Flaming Star Poster.jpg
Suspicious Minds wrote:image.jpeg
When Andy Warhol chose to re-create a postcard publicity photo from the 1960 Elvis Presley western, Flaming Star, he managed to instill in it a duality that represents both the character and the man: The macho cowboy commands, “Stay away!” while the sexy heartthrob subliminally beckons, “Come get me.”
That double message shoots from those eyes, their straight-on stare so intense that they appear to X-ray your very soul. It jumps from the implied swagger of that I-dare-you-to-mess-with-me stance, gun aimed and ready to fire, and the suggestiveness of that partly unbuttoned shirt, strong jaw, and plump bottom lip.
Then it multiplies until it becomes Elvis Eleven Times, one of the most dramatic, imposing, and popular pieces in The Andy Warhol Museum’s collection. There’s a playful irony in Warhol’s decision to turn a silver-screen image into a silver-screened, larger-than-life portrait, but the bigger irony is that he never planned for it to appear the way it does at all.
According to The Warhol Museum Director Thomas Sokolowski, the whole is the sum of several parts. Warhol made his silk-screened images in assembly-line fashion, Sokolowski explains. “He would paint multiple images on fabric, then cut it into sections, like buying fabric by the yard.”
When the works were brought to the museum from the estate, Fred Hughes, Warhol’s business manager and executor of his estate, told the museum to leave the canvas untouched.
“There’s really no evidence that Warhol would have chosen to do it that way, but it works,” Sokolowski says, adding that Warhol just might have decided he approved of Elvis Eleven Times, given his propensity to place replicated images together. After all, he did once declare, “I like things to be the same over and over again.” (He prefaced that by saying, “I like boring things,” but that hardly applies in this case.)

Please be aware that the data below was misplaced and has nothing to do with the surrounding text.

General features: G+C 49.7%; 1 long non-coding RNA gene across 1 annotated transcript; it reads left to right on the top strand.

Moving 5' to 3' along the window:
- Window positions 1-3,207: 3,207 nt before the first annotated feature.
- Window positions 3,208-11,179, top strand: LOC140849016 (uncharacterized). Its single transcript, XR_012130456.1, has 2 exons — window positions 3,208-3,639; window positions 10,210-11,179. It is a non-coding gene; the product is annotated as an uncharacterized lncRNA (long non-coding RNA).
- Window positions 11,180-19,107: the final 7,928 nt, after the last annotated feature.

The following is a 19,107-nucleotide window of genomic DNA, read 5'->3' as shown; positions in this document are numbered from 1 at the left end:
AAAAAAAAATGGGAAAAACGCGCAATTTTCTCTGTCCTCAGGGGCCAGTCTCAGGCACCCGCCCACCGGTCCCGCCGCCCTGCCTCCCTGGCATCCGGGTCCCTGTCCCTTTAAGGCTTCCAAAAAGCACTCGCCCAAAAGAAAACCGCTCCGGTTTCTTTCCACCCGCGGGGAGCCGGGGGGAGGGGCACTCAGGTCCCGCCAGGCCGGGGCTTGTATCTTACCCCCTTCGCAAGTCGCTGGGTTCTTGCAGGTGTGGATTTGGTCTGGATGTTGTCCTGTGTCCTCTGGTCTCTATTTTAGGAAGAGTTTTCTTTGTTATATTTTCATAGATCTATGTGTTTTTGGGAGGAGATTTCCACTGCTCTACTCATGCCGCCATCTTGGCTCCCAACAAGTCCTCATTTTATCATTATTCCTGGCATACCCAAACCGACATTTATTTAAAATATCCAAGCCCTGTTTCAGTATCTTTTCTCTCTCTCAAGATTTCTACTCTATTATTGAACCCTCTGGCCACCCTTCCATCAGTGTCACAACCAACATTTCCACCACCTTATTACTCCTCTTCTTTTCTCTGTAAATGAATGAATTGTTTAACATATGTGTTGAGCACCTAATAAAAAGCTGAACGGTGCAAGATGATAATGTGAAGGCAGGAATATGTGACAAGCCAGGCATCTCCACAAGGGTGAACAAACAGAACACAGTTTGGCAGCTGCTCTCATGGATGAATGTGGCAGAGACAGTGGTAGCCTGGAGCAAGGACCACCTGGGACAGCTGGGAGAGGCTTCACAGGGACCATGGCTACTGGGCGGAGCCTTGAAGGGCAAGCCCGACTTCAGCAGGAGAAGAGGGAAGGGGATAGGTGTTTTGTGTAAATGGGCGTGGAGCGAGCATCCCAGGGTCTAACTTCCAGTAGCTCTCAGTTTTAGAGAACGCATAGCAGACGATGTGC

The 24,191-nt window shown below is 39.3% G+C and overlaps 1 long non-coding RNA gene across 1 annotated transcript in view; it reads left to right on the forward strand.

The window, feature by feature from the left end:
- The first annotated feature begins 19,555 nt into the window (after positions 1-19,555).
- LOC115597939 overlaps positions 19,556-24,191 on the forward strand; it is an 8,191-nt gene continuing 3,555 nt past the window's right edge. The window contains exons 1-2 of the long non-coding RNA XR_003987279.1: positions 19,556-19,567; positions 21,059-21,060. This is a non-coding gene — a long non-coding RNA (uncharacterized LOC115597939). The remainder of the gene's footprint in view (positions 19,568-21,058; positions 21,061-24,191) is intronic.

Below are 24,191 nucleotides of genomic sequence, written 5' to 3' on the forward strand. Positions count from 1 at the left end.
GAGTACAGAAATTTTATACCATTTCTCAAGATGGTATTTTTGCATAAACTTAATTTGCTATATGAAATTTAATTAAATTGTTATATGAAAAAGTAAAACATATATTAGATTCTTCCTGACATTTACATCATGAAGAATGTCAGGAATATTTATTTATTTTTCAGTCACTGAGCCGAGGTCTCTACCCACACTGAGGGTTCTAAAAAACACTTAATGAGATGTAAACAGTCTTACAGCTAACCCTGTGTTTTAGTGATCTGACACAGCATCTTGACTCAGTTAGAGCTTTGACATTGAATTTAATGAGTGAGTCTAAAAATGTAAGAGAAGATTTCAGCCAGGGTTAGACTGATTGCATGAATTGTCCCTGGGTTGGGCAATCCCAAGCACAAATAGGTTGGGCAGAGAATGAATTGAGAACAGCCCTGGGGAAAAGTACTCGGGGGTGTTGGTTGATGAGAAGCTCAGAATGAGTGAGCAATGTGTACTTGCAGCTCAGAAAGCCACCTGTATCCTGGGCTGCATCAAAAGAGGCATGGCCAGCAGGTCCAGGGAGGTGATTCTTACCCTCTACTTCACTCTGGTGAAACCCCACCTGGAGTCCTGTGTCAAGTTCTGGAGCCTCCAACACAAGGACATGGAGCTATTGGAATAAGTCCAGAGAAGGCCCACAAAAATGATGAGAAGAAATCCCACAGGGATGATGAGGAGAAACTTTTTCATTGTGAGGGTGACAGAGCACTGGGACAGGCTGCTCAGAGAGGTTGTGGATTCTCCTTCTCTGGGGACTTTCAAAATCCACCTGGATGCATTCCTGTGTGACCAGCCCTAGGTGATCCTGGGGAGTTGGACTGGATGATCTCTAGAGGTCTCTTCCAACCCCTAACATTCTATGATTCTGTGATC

Warhol produced many Elvis canvases in color and in silver, but there’s no evidence that the real Elvis had any knowledge of them. If he did, there’s no record of his opinion, according to Sokolowski.
Source: http://www.carnegiemuseums.org/cmp/cmag ... c/awm.html
Considering that the 1 and the 2 are on opposite ends of the spectrum and the sum of their combined attributes pretty much overshadows all other attributes assigned to the numbers 3 through 9 you can perhaps imagine a merging of the strongest, most driven and aggressive warrior, an unstoppable masculine energy, with the supremacy of the most intuitive, feminine, and cunning goddess. And even that does not reveal the true essence of the 11 Master number: The 11 symbolizes the potential to push the limitations of the human experience into the stratosphere of the highest spiritual perception; the link between the mortal and the immortal; between man and spirit; between darkness and light; ignorance and enlightenment. This is the ultimate symbolic power of the 11.
Suspicious Minds wrote:Flaming Star US 3-sheet poster
The three-sheet movie poster is eclipsed by the image of a shirtless Elvis, this time on horseback, that dominated most of the marketing pieces promoting the film. None of them, however, have the visual impact of this artifact’s oversized artwork. Framed dimensions are 85 by 45 inches (215.9 x 114.3 cm), and the poster measures 81 by 41 inches (205.74 x 104.14 cm).
Source: http://auction.graceland.com/1960__em_f ... ot823.aspx
Suspicious Minds wrote:An Elvis Presley Flaming Star original movie standee used for promotion of the film. Measures approximately 32.5 x 59.
Source: http://www.gottahaverockandroll.com/mob ... vie_stande
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